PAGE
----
Bisphenol A induces apoptosis in central neural cells during early development of Xenopus laevis

Tomohiro Oka, Naoki Adati, Tadashi Shinkai, Keiko Sakuma, Tetsuji Nishimura, Kouichi Kurose

Research output: Contribution to journalArticle

40 Citations (Scopus)

Abstract

Bisphenol A (BPA), known to be a xenoestrogen, is widely used in industry and dentistry. In the present study, we investigated the effects of BPA on the early development of Xenopus laevis embryos. Stage 6 embryos were exposed to 10-100μM BPA. Developmental abnormalities were observed when the embryos were exposed to at least 20μM BPA, with marked developmental abnormalities, such as crooked vertebrae and developmental defects of the head and abdomen, detected in all embryos up to stage 40. Interestingly, apoptosis occurred specifically in central nervous tissue cells of the brain and spinal cord, as assessed by histological analysis. BPA-induced malformations and apoptosis were not observed in embryos exposed to BPA after stage 10. When embryos were exposed to 10μM 17β-estradiol (E2), abnormalities were also observed until stage 40. However, the abnormalities induced by BPA and E2 were different and E2 exposure did not induce apoptosis in the central nervous system. Our results indicated that the developmental abnormalities and apoptosis induced by BPA exposure were not inhibited by the addition of E2. In conclusion, we demonstrated that BPA induced marked malformations and specific apoptosis of central nervous system cells during early development of X. laevis embryos, and that these BPA effects appeared to be due to non-estrogenic activities on developmental processes.

Original languageEnglish
Pages (from-to)877-882
Number of pages6
JournalBiochemical and Biophysical Research Communications
Volume312
Issue number4
DOIs
Publication statusPublished - 2003 Dec 26
Externally publishedYes

Fingerprint

Apoptosis
Neurology
bisphenol A
Dentistry
Estradiol
Brain
Tissue
Defects

Keywords

  • 17β-Estradiol
  • Amphibian
  • Apoptosis
  • Bisphenol A
  • Brain
  • Central nerve cell
  • Early development
  • Embryo
  • Endocrine disruptors
  • Estrogen receptor
  • Exposure test
  • Histological analysis
  • Malformation
  • TUNEL
  • Xenoestrogen
  • Xenopus laevis

ASJC Scopus subject areas

  • Biochemistry
  • Biophysics
  • Molecular Biology

Cite this

Bisphenol A induces apoptosis in central neural cells during early development of Xenopus laevis. / Oka, Tomohiro; Adati, Naoki; Shinkai, Tadashi; Sakuma, Keiko; Nishimura, Tetsuji; Kurose, Kouichi.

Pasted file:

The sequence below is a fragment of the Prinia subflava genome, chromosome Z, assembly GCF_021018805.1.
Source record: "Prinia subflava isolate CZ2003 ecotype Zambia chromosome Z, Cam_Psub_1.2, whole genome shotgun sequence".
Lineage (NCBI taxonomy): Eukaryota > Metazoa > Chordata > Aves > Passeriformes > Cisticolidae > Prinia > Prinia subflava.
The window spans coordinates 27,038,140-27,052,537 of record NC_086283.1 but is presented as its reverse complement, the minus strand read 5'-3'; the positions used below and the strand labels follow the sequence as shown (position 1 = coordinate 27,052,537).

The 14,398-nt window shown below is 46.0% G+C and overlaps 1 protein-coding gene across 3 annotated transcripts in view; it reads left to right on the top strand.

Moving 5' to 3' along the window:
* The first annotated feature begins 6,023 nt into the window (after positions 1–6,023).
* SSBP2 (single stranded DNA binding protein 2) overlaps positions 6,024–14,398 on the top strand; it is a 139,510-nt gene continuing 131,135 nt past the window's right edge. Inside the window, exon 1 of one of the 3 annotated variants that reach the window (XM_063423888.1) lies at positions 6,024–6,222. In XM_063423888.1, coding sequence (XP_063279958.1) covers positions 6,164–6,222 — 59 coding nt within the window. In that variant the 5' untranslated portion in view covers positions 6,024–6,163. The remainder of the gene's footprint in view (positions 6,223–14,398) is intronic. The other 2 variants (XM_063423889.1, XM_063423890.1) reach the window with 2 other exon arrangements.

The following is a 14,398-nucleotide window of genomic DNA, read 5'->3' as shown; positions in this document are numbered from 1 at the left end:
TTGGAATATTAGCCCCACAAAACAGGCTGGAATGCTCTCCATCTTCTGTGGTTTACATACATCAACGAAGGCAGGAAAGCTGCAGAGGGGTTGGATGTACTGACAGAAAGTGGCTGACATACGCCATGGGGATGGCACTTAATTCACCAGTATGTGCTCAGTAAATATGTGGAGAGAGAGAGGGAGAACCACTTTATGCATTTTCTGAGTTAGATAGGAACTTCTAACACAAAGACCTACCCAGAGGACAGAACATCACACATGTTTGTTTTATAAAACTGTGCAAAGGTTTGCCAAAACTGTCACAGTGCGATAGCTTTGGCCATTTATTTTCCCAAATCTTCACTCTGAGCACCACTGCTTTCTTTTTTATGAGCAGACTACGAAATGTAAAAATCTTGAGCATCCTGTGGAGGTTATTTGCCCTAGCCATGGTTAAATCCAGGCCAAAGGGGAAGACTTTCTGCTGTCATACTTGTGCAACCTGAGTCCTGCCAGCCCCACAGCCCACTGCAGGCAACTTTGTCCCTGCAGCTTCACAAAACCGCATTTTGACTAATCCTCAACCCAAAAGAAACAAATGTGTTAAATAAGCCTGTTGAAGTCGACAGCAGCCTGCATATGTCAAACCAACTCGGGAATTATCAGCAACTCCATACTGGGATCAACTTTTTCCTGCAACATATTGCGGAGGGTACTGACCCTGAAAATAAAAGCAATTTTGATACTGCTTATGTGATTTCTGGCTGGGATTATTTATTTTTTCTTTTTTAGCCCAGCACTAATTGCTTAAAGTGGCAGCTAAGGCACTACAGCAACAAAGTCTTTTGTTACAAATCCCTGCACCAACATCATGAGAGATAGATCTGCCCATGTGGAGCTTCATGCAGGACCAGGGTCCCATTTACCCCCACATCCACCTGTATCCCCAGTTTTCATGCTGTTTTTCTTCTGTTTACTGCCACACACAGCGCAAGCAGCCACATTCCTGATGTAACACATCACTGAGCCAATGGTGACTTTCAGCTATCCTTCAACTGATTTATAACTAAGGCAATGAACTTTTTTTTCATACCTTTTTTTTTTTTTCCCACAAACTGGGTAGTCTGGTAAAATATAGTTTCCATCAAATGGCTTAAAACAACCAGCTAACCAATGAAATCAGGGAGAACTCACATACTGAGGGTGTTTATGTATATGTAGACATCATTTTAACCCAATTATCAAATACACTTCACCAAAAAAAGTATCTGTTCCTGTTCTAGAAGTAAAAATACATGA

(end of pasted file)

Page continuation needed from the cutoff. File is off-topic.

In: Biochemical and Biophysical Research Communications, Vol. 312, No. 4, 26.12.2003, p. 877-882.

Research output: Contribution to journalArticle

Oka, Tomohiro ; Adati, Naoki ; Shinkai, Tadashi ; Sakuma, Keiko ; Nishimura, Tetsuji ; Kurose, Kouichi. / Bisphenol A induces apoptosis in central neural cells during early development of Xenopus laevis. In: Biochemical and Biophysical Research Communications. 2003 ; Vol. 312, No. 4. pp. 877-882.
@article{d09b0d5c4a3c46ecbd67b717d43e51a4,
title = "Bisphenol A induces apoptosis in central neural cells during early development of Xenopus laevis",
abstract = "Bisphenol A (BPA), known to be a xenoestrogen, is widely used in industry and dentistry. In the present study, we investigated the effects of BPA on the early development of Xenopus laevis embryos. Stage 6 embryos were exposed to 10-100μM BPA. Developmental abnormalities were observed when the embryos were exposed to at least 20μM BPA, with marked developmental abnormalities, such as crooked vertebrae and developmental defects of the head and abdomen, detected in all embryos up to stage 40. Interestingly, apoptosis occurred specifically in central nervous tissue cells of the brain and spinal cord, as assessed by histological analysis. BPA-induced malformations and apoptosis were not observed in embryos exposed to BPA after stage 10. When embryos were exposed to 10μM 17β-estradiol (E2), abnormalities were also observed until stage 40. However, the abnormalities induced by BPA and E2 were different and E2 exposure did not induce apoptosis in the central nervous system. Our results indicated that the developmental abnormalities and apoptosis induced by BPA exposure were not inhibited by the addition of E2. In conclusion, we demonstrated that BPA induced marked malformations and specific apoptosis of central nervous system cells during early development of X. laevis embryos, and that these BPA effects appeared to be due to non-estrogenic activities on developmental processes.",